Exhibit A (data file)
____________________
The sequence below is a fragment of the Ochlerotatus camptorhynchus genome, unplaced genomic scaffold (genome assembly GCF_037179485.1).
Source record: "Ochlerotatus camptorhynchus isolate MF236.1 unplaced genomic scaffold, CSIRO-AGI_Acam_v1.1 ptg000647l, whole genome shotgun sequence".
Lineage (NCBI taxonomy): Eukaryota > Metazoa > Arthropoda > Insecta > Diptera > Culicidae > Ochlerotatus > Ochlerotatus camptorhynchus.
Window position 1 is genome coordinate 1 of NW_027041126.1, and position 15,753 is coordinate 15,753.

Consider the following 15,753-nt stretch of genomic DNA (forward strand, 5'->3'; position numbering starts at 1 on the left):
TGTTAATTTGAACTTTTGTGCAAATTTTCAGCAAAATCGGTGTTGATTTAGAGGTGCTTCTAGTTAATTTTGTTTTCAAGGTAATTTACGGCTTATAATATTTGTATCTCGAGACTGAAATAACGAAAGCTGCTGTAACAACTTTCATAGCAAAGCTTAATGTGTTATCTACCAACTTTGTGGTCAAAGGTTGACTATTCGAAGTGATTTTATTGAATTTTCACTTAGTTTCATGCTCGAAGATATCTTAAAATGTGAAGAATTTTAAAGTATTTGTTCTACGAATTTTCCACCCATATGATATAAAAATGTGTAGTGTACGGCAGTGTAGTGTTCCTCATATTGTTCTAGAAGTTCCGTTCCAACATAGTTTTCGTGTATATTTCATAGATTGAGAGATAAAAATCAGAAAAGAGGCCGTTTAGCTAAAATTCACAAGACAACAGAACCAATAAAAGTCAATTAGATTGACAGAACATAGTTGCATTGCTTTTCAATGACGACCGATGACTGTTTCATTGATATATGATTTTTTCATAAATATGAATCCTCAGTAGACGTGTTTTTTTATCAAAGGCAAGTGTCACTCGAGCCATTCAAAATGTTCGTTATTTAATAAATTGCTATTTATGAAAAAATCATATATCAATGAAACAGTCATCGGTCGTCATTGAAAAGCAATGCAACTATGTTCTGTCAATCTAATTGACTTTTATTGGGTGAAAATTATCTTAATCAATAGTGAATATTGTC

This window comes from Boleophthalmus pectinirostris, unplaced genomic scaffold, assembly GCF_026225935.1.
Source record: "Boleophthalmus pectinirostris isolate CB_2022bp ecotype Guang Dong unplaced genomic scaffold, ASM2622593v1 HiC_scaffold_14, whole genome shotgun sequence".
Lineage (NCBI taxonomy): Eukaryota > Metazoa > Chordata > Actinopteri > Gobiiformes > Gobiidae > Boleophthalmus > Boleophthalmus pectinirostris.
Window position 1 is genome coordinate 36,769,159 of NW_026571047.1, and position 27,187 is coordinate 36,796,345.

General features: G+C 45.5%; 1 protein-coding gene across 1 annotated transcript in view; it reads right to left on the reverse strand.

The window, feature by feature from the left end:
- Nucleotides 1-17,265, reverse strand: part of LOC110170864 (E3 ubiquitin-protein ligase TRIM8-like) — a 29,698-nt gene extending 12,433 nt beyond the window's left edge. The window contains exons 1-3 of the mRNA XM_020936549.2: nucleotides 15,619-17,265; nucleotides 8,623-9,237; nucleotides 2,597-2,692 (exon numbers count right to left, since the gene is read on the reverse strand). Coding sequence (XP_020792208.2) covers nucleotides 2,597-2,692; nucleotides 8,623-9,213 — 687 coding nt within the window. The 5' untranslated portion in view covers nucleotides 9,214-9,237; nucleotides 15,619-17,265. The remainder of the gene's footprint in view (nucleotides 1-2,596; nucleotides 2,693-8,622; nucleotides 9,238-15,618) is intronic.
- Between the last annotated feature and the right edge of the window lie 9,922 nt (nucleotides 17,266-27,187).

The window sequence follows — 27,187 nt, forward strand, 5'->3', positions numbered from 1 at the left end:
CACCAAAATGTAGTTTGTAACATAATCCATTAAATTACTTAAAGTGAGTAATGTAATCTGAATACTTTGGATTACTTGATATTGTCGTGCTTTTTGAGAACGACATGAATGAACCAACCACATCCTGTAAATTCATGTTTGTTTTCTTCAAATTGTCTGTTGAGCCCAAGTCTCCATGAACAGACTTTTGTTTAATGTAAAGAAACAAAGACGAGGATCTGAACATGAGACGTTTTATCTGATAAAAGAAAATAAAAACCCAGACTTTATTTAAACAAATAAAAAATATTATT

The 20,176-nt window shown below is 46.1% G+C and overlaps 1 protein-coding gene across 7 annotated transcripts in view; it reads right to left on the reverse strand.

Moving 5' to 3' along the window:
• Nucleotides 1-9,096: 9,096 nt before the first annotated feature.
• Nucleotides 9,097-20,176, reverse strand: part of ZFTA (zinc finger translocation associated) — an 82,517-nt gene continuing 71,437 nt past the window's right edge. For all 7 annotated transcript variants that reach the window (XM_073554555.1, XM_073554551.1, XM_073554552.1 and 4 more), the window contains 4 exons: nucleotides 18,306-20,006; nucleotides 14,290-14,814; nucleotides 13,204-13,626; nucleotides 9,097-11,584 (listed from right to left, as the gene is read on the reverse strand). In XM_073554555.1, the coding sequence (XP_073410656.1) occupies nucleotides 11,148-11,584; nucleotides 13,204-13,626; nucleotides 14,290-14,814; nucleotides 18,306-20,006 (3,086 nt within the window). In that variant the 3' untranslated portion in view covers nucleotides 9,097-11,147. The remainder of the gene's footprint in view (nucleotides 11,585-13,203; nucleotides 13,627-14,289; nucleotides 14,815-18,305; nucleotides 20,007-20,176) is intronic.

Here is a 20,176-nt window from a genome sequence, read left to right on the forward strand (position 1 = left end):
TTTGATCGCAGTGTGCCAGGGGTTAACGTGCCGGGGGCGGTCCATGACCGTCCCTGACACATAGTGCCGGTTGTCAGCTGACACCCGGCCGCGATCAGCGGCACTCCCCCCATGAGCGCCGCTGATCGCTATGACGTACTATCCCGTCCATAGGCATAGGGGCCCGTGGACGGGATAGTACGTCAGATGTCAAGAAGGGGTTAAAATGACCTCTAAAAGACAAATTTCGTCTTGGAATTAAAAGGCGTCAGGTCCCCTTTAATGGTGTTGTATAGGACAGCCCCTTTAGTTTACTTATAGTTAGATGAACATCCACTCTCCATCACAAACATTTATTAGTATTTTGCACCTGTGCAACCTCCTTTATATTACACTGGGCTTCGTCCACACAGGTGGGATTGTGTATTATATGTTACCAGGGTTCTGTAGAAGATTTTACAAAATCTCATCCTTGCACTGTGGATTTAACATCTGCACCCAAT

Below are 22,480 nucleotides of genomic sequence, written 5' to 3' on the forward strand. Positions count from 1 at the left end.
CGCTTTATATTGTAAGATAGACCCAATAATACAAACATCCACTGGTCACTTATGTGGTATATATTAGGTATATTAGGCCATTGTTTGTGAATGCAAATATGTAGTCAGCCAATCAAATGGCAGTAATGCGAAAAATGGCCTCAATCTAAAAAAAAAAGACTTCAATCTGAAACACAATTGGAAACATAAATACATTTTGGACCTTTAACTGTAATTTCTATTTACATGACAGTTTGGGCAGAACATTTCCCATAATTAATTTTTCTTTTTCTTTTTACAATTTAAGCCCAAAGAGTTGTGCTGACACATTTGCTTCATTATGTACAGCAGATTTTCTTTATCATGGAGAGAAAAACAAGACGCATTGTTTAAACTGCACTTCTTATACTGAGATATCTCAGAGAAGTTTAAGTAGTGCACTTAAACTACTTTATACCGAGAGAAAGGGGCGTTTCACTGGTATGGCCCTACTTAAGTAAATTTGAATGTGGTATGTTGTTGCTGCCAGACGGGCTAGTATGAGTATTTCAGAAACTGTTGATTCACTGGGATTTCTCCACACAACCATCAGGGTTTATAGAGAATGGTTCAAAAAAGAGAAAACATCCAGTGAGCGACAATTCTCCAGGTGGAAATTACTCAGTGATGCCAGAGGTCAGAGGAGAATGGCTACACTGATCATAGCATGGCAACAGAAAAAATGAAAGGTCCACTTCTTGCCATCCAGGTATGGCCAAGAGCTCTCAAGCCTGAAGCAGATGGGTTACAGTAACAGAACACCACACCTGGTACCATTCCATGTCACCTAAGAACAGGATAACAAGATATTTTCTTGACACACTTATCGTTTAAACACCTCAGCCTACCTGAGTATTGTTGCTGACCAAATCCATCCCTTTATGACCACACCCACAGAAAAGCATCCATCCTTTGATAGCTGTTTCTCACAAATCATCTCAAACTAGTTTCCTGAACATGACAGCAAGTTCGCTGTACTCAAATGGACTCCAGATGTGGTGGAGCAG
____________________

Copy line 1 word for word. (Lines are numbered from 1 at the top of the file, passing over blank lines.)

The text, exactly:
The sequence below is a fragment of the Ochlerotatus camptorhynchus genome, unplaced genomic scaffold (genome assembly GCF_037179485.1).